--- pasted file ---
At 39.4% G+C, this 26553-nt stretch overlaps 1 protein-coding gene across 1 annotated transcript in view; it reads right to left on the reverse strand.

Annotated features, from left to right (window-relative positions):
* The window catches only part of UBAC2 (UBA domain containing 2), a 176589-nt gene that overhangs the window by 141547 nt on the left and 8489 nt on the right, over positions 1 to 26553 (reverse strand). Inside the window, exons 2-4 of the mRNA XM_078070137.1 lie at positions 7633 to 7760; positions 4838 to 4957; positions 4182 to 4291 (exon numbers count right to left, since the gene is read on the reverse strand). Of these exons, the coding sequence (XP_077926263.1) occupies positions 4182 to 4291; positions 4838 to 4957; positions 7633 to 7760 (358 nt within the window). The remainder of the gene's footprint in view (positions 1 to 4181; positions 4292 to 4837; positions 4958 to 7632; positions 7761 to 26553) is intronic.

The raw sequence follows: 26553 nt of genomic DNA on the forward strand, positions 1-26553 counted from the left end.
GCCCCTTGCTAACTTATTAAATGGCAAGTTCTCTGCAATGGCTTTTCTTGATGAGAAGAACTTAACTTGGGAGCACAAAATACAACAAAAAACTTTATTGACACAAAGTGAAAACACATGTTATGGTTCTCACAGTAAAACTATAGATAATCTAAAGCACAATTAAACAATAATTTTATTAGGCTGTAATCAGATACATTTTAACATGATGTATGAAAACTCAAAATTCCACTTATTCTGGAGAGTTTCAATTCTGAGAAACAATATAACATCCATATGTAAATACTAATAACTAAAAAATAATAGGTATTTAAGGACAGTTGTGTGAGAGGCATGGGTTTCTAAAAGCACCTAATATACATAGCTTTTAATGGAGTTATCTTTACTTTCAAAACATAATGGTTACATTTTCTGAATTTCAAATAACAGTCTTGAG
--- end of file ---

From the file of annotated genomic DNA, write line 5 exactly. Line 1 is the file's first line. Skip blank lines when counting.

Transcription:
GCCCCTTGCTAACTTATTAAATGGCAAGTTCTCTGCAATGGCTTTTCTTGATGAGAAGAACTTAACTTGGGAGCACAAAATACAACAAAAAACTTTATTGACACAAAGTGAAAACACATGTTATGGTTCTCACAGTAAAACTATAGATAATCTAAAGCACAATTAAACAATAATTTTATTAGGCTGTAATCAGATACATTTTAACATGATGTATGAAAACTCAAAATTCCACTTATTCTGGAGAGTTTCAATTCTGAGAAACAATATAACATCCATATGTAAATACTAATAACTAAAAAATAATAGGTATTTAAGGACAGTTGTGTGAGAGGCATGGGTTTCTAAAAGCACCTAATATACATAGCTTTTAATGGAGTTATCTTTACTTTCAAAACATAATGGTTACATTTTCTGAATTTCAAATAACAGTCTTGAG